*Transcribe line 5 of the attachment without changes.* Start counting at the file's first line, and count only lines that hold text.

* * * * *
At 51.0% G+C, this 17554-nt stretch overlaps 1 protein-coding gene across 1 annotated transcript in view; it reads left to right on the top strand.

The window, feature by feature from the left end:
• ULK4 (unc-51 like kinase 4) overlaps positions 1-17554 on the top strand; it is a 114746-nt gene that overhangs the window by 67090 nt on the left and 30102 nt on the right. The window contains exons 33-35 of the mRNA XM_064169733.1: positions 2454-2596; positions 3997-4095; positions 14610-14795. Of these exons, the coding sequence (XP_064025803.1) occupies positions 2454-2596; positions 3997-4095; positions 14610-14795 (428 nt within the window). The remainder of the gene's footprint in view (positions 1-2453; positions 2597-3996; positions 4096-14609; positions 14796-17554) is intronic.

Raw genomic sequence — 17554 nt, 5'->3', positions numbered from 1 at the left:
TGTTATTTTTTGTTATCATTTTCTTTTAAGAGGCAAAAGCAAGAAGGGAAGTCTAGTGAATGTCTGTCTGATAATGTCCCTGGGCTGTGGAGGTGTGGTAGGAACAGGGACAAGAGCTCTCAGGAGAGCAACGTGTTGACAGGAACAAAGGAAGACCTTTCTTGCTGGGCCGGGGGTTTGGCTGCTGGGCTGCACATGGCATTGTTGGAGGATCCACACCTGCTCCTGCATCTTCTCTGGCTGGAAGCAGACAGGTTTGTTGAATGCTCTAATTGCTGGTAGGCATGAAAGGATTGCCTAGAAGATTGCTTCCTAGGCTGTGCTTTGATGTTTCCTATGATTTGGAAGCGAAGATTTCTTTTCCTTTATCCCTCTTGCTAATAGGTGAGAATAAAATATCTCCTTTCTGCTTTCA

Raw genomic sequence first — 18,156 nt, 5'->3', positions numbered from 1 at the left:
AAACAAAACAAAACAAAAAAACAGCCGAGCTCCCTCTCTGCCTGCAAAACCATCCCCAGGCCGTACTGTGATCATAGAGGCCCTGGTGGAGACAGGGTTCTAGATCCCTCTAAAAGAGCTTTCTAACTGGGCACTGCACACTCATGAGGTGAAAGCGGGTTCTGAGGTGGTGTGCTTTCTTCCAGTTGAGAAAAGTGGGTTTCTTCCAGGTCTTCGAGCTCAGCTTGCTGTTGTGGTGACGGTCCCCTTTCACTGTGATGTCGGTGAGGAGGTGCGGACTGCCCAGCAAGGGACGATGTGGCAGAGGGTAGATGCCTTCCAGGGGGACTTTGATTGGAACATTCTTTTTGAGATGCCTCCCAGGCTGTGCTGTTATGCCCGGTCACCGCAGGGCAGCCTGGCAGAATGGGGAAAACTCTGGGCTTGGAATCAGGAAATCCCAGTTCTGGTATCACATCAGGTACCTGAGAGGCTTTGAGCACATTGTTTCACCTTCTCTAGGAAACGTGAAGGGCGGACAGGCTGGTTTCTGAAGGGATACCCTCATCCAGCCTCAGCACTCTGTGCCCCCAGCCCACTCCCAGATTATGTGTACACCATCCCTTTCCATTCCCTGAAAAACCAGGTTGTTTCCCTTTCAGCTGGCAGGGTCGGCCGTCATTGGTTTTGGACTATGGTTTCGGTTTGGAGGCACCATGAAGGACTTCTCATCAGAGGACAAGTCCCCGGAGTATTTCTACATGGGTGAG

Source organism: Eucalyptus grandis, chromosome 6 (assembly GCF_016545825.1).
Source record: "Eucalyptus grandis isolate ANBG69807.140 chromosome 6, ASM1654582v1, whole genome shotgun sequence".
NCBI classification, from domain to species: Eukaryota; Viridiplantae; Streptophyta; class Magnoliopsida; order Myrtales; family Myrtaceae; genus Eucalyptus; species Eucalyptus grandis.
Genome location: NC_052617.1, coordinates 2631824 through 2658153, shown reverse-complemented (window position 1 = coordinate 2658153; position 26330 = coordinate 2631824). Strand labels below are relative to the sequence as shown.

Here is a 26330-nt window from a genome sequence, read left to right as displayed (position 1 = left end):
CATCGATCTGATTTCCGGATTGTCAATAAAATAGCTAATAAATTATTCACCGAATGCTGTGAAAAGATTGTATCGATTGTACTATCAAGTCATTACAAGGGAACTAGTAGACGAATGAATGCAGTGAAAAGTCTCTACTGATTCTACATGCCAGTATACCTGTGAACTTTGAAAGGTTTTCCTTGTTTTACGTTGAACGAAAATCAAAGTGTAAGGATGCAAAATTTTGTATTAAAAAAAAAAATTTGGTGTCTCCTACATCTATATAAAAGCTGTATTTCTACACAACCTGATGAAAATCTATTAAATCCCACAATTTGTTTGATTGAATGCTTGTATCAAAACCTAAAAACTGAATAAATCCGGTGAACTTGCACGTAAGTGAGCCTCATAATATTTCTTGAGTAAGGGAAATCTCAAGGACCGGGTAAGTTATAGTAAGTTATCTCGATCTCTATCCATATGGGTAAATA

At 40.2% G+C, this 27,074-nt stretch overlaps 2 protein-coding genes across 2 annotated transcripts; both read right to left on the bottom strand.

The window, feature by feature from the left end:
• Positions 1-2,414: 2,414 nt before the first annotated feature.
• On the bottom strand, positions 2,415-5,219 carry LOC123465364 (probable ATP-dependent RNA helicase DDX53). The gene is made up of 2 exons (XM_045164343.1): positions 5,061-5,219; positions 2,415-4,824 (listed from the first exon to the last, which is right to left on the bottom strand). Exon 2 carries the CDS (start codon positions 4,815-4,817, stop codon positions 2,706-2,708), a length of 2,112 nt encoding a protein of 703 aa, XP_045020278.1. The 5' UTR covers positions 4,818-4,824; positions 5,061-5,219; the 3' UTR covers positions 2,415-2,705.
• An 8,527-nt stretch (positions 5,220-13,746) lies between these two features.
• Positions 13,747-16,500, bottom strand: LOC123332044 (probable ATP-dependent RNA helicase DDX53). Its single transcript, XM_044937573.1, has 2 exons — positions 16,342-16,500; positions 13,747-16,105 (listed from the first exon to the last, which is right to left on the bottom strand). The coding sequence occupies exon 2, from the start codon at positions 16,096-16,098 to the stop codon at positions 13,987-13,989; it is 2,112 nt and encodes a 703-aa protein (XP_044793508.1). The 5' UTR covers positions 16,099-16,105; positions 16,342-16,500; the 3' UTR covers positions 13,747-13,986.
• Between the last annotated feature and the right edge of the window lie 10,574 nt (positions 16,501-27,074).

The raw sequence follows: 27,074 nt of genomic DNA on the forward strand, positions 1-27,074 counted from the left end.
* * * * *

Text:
TGTTATTTTTTGTTATCATTTTCTTTTAAGAGGCAAAAGCAAGAAGGGAAGTCTAGTGAATGTCTGTCTGATAATGTCCCTGGGCTGTGGAGGTGTGGTAGGAACAGGGACAAGAGCTCTCAGGAGAGCAACGTGTTGACAGGAACAAAGGAAGACCTTTCTTGCTGGGCCGGGGGTTTGGCTGCTGGGCTGCACATGGCATTGTTGGAGGATCCACACCTGCTCCTGCATCTTCTCTGGCTGGAAGCAGACAGGTTTGTTGAATGCTCTAATTGCTGGTAGGCATGAAAGGATTGCCTAGAAGATTGCTTCCTAGGCTGTGCTTTGATGTTTCCTATGATTTGGAAGCGAAGATTTCTTTTCCTTTATCCCTCTTGCTAATAGGTGAGAATAAAATATCTCCTTTCTGCTTTCA